Any good lawyer will tell you that defending clients sometimes means looking for loopholes and technicalities of law. And skilled police detectives know that they won’t as likely get a successful prosecution unless everything is carefully done ‘by the book.’ Loopholes can also be used to catch criminals.
Because they’re so important to the real-life criminal investigation process, it’s little wonder that loopholes and technicalities play a role in crime fiction, too. Whether it’s in the courtroom, in gathering evidence, or something else, loopholes can make a big difference. Here are just a few examples; I know you’ll think of others.
In Agatha Christie’s The Mysterious Affair at Styles, Hercule Poirot is living in the village of Styles St. Mary. He is drawn into a murder investigation when Emily Inglethorp is poisoned. Poirot is especially determined to catch the killer here, because Mrs. Inglethorp was responsible for helping him escape wartime (WW I) Belgium and sponsoring him in England. When he works out who the killer probably is, Poirot is faced with a particular loophole that the killer is planning to use. And once he knows what that technicality is, Poirot is able to use it against the murderer.
In David Dodge’s Death and Taxes, we are introduced to George MacLeod, a San Francisco tax accountant. He’s been very successful, and a big part of the reason for that is that he’s skilled at finding all sorts of loopholes to save his clients money. One day, he gets a new client, Marian Wolff. She wants him to help her avoid charges of tax evasion, and get a tax refund, although she hasn’t filed the necessary paperwork. She offers MacLeod an irresistibly high fee if he’ll take on the job, and he agrees. But it’s going to be a major challenge. So, MacLeod asks his business partner, James ‘Whit’ Whitney, to come back early from a trip to Santa Cruz and help in this client’s case. Whit comes back as asked, but by the time he gets there, MacLeod’s been shot. Now, Whit is going to have to figure out who killed his partner if he’s going to stay alive himself.
In John D. MacDonald’s Pale Gray For Guilt, ‘salvage expert’ Travis McGee gets involved in the case when an old friend, Tush Bannon, is killed. Before his death, Bannon was under a great deal of pressure to sell his small marina/motel business to make way for a large new development. He resisted, and his opponents did everything they could to ‘convince’ him. Now, he’s dead, and McGee wants to know why. The trail leads to land speculator Preston LaFrance, and high-powered businessman Gary Santo. Both of these men are highly skilled at taking advantage of all of the legal technicalities and loopholes that will allow them to do what they want to do. So, McGee’s up against formidable opponents. But he has his economist friend Meyer on his side, and together, the two of them come up with their own scheme…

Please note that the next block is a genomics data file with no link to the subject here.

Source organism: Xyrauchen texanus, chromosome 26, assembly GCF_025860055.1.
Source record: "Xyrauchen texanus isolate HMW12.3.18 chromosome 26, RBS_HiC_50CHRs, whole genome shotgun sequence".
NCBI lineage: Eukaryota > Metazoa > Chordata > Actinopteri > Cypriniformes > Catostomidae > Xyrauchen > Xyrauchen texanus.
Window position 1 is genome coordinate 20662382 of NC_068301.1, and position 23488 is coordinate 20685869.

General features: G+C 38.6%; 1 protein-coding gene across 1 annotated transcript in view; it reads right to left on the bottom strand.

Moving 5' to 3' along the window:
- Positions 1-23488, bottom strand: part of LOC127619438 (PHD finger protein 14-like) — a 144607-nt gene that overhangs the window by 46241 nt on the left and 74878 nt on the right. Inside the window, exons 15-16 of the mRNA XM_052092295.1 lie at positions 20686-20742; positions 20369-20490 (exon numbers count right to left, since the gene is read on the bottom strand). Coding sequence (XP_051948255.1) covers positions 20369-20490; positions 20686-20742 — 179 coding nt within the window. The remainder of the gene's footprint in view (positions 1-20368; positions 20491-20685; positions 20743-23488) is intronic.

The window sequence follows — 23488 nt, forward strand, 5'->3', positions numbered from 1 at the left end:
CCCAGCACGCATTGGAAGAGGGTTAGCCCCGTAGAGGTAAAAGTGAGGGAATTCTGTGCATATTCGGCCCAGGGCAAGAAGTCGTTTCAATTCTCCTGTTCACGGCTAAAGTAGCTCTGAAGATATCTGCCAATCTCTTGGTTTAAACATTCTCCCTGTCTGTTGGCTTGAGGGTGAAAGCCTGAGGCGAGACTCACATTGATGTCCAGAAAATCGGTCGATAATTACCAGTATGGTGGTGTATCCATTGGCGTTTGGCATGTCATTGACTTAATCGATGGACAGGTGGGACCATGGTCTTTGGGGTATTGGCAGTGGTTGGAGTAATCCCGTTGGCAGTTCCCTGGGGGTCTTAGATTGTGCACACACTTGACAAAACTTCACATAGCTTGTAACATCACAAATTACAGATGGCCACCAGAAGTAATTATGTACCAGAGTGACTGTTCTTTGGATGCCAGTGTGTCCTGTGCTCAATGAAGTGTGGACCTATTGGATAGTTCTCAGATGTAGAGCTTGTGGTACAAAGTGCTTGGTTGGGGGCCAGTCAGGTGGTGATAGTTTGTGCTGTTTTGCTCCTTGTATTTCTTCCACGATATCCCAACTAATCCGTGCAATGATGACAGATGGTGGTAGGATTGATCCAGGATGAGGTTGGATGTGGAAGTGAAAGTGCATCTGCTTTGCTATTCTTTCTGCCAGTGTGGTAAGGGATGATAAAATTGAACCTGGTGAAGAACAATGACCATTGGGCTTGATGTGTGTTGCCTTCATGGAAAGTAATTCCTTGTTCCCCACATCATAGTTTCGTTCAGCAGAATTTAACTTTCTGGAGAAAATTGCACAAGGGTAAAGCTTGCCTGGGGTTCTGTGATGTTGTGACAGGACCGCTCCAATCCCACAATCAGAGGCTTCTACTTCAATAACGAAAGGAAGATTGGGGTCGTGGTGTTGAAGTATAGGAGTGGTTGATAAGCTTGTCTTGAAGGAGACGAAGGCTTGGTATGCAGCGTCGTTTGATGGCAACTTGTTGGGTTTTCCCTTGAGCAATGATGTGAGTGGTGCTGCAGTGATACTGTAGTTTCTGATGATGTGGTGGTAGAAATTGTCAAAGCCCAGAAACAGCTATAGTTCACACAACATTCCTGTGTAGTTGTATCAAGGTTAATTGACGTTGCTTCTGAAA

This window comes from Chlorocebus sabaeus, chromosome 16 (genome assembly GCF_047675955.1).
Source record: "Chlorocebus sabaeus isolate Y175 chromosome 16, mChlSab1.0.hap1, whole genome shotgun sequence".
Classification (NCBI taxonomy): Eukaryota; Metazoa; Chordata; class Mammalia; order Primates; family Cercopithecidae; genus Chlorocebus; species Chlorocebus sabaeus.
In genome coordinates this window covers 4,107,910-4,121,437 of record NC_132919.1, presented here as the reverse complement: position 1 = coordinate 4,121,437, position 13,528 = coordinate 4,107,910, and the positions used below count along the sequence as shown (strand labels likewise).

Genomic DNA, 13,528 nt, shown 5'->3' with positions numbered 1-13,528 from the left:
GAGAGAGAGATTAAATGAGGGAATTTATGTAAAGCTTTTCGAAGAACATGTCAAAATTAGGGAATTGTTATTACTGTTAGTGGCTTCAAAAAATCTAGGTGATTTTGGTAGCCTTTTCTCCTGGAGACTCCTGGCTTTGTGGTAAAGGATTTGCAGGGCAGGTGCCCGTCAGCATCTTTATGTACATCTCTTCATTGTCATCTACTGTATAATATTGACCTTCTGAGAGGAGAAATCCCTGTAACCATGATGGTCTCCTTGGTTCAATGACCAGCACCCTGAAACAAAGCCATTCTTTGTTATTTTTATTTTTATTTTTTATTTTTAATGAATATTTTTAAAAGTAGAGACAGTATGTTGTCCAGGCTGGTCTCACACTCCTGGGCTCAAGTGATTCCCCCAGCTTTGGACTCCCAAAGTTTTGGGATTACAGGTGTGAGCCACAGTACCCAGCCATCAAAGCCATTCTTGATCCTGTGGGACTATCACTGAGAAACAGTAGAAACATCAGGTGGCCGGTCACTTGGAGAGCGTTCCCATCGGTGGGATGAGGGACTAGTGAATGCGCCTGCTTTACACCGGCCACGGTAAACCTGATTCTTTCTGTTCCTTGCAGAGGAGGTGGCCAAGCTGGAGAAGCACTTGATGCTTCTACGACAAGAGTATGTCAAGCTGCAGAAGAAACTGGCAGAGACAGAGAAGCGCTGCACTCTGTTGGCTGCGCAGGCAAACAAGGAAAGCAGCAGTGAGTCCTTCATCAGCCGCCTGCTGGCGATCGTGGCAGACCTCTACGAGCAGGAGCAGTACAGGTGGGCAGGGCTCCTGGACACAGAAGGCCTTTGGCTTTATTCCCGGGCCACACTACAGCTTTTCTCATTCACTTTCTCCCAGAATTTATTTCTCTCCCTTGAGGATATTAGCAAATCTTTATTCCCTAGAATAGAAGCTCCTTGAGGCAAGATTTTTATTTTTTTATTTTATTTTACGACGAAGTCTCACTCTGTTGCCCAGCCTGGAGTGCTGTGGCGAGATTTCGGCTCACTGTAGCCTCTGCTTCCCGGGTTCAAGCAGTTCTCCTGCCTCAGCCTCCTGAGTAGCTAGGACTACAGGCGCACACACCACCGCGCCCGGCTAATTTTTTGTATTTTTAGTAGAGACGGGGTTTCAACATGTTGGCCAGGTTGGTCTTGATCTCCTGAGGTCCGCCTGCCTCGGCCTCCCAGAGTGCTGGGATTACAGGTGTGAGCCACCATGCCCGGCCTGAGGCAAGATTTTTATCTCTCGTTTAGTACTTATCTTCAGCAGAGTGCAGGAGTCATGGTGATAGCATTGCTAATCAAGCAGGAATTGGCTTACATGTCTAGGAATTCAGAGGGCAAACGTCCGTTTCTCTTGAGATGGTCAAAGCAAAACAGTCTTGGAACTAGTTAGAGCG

There’s a different sort of loophole in C.J. Box’s Three Weeks to Say Goodbye. Jack McGuane and his wife, Melissa, are, among other things, the loving adoptive parents of baby Angelina. Everything in their lives is working until one day, McGuane gets a shattering call from the adoption agency trough which they adopted Angelina. It seems that her biological father, Garrett Moreland, never waived his parental rights. And now, he wants to exercise them. At first, it seems like just a horrible mix-up. But it isn’t. Moreland really does want to take advantage of that loophole. What’s worse, his father is a powerful judge who is in full support of what his son is doing. Together, the Morelands visit the McGuanes. They start by asking for Angelina, and soon move to trying to bribe the McGuanes. They even offer to pay for another adoption. But the McGuanes are unwilling to give up their daughter. Soon enough, Judge Moreland uses his position to get what he and Garrett want. He issues a court order requiring the McGuanes to surrender Angelina within twenty-one days. They refuse and resolve to do whatever it takes to keep their child. That decision leads to all sorts of consequences that neither had anticipated.
And then there’s Ferdinand von Schirach’s The Collini Case. Caspar Leinen is a newly-qualified Berlin lawyer who’s taking his turn on standby duty for legal aid when he gets a new case. It seems that Fabrizio Collini, who’s lived quietly in Germany for many years, went to the Hotel Adlon, found the suite occupied by Jean-Baptiste Meyer, and shot him. This isn’t going to be an easy case for Leinen. For one thing, there is no question of Collini’s guilt. He even admits as much himself. For another, Collini does nothing to defend himself. In fact, he even says he doesn’t want a lawyer. But German law requires that all persons accused of crimes have legal representation. So, Leinen gets to work. As a part of his research, he goes back into history, and to finer points of the law. There, he finds a technicality of German law that he is able to use.
Loopholes may be small and obscure. But they can make all the difference in a court case or an investigation. It’s interesting to see how fictional sleuths (and criminals) use them.
*NOTE: The title of this post is a line from UB40’s Everything is Better Now.